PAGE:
19 Apr 2007

Those Missing WMDs Again

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Melanie Phillips has released on her blog a piece which will be appearing in the Spectator tomorrow.

It’s a fair bet that you have never heard of a guy called Dave Gaubatz. It’s also a fair bet that you think the hunt for weapons of mass destruction in Iraq has found absolutely nothing, nada, zilch; and that therefore there never were any WMD programmes in Saddam’s Iraq to justify the war ostensibly waged to protect the world from Saddam’s use of nuclear, biological or chemical weapons.

Dave Gaubatz, however, says you could not be more wrong. Saddam’s WMD did exist. He should know because he found the sites where he is certain they were stored. And the reason you don’t know about this is that the American administration failed to act on his information, ‘lost’ his classified reports and is now doing everything it can to prevent disclosure of the terrible fact that, through its own incompetence, it allowed Saddam’s WMD to end up in the hands of the very terrorist states against whom it is so controversially at war. …

Having served for 12 years as an agent in the US Air Force’s Office of Special Investigations Mr Gaubatz, a trained Arabic-speaker, was hand-picked for postings in 2003, first in Saudi Arabia and then in Nasariyah in Iraq. His mission was to locate suspect WMD sites, discover threats against US forces in the area and find Saddam loyalists, and then send such intelligence to the Iraq Survey Group and other agencies.

Between March and July 2003, he says, he was taken to four sites in southern Iraq— two within Nasariyah, one 20 miles south and one near Basra — which, he was told by numerous Iraqi sources, contained biological and chemical weapons, material for a nuclear programme and UN-proscribed missiles. He was, he says, in no doubt whatever that this was true.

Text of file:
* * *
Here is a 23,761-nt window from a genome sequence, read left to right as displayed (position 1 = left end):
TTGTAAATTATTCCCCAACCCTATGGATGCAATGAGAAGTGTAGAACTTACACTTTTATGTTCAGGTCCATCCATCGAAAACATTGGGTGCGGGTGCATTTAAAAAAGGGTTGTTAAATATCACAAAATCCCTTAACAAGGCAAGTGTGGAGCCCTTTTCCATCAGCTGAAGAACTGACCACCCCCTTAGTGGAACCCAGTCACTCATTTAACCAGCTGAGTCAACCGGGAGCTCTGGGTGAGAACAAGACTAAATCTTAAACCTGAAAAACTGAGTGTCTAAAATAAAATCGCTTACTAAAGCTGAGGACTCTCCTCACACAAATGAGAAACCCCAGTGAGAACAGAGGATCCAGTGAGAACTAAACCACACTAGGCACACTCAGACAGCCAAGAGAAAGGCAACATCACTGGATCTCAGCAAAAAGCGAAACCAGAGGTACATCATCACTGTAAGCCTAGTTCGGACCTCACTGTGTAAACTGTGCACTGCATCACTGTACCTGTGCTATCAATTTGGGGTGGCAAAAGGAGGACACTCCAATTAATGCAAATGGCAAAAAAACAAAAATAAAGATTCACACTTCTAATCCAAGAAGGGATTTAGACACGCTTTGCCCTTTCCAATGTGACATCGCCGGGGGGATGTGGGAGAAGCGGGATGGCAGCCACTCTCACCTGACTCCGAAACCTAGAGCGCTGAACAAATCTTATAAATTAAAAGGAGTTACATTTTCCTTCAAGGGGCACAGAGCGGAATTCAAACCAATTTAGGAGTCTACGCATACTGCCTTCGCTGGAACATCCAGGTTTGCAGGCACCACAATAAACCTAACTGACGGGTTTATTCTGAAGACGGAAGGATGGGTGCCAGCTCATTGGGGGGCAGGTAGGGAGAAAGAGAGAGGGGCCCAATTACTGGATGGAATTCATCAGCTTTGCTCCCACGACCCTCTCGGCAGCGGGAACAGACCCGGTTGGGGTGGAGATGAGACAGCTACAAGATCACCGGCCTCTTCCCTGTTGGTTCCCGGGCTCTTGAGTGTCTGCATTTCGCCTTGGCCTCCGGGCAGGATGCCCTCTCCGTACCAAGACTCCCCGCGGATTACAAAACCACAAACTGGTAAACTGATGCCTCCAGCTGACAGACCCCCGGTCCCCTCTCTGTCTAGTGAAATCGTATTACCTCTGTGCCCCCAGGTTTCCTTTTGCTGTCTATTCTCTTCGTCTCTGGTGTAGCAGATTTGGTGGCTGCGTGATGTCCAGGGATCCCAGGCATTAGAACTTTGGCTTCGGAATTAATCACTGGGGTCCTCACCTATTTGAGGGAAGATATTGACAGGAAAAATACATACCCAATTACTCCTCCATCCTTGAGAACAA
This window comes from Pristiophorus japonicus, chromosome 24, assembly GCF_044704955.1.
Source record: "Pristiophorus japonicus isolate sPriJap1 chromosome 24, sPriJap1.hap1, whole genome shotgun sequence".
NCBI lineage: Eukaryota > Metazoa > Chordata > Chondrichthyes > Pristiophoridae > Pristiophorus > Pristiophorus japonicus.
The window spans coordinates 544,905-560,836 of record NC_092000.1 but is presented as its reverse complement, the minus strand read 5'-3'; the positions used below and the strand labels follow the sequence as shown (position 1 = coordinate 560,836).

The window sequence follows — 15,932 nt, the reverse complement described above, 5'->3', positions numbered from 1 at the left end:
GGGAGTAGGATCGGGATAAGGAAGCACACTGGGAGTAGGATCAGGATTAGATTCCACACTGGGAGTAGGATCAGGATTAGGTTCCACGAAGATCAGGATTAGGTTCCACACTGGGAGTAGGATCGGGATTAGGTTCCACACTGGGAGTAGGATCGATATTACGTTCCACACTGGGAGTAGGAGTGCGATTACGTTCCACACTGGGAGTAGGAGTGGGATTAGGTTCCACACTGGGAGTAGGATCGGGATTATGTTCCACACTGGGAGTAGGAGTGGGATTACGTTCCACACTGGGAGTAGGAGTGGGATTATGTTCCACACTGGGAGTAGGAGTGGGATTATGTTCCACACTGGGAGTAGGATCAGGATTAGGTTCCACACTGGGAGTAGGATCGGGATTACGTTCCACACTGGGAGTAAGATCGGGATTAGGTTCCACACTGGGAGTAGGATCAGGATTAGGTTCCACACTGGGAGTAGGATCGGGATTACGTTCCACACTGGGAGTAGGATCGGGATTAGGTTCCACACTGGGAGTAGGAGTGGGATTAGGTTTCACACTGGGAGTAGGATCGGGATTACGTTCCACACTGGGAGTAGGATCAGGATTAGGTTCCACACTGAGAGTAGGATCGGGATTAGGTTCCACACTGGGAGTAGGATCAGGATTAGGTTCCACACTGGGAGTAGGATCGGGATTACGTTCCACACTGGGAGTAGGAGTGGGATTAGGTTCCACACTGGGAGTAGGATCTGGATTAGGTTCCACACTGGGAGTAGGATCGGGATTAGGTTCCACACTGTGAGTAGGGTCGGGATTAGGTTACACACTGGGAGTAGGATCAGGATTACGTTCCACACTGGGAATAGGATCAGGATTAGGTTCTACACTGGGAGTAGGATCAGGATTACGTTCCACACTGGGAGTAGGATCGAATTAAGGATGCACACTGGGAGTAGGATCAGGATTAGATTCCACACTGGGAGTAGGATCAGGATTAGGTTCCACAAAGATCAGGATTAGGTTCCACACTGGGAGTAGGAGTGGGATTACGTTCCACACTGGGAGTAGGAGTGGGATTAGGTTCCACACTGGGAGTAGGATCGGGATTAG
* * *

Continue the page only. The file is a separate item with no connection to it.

This was in the first place because of the massive size of these sites and the extreme lengths to which the Iraqis had gone to conceal them. Three of them were bunkers buried 20-30 feet beneath the Euphrates. They had been constructed through building dams which were removed after the huge subterranean vaults had been excavated so that these were concealed beneath the river bed. The bunker walls were made of reinforced concrete five feet thick.

‘There was no doubt, with so much effort having gone into hiding these constructions, that something very important was buried there’, says Mr Gaubatz. By speaking to a wide range of Iraqis, some of whom risked their lives by talking to him and whose accounts were provided in ignorance of each other, he built up a picture of the nuclear, chemical and biological materials they said were buried underground.

‘They explained in detail why WMDs were in these areas and asked the US to remove them’, says Mr Gaubatz. ‘Much of this material had been buried in the concrete bunkers and in the sewage pipe system. There were also missile imprints in the area and signs of chemical activity —gas masks, decontamination kits, atropine needles. The Iraqis and my team had no doubt at all that WMDs were hidden there.’ …

Mr Gaubatz verbally told the ISG of his findings, and asked them to come with heavy equipment to breach the concrete of the bunkers and uncover their sealed contents. But to his consternation, the ISG told him they didn’t have the manpower or equipment to do it and that it would be ‘unsafe’ to try.

‘The problem was that the ISG were concentrating their efforts in looking for WMD in northern Iraq and this was in the south’, says Mr Gaubatz. ‘They were just swept up by reports of WMD in so many different locations. But we told them if they didn’t excavate these sites, others would’.

That, he says, is precisely what happened. He subsequently learned from Iraqi, CIA and British intelligence that the WMD buried in the four sites were excavated by Iraqis and Syrians, with help from the Russians, and moved to Syria. The location in Syria of this material, he says, is also known to these intelligence agencies. The worst-case scenario has now come about. Saddam’s nuclear, biological and chemical material is in the hands of a rogue terrorist state — and one with close links to Iran.

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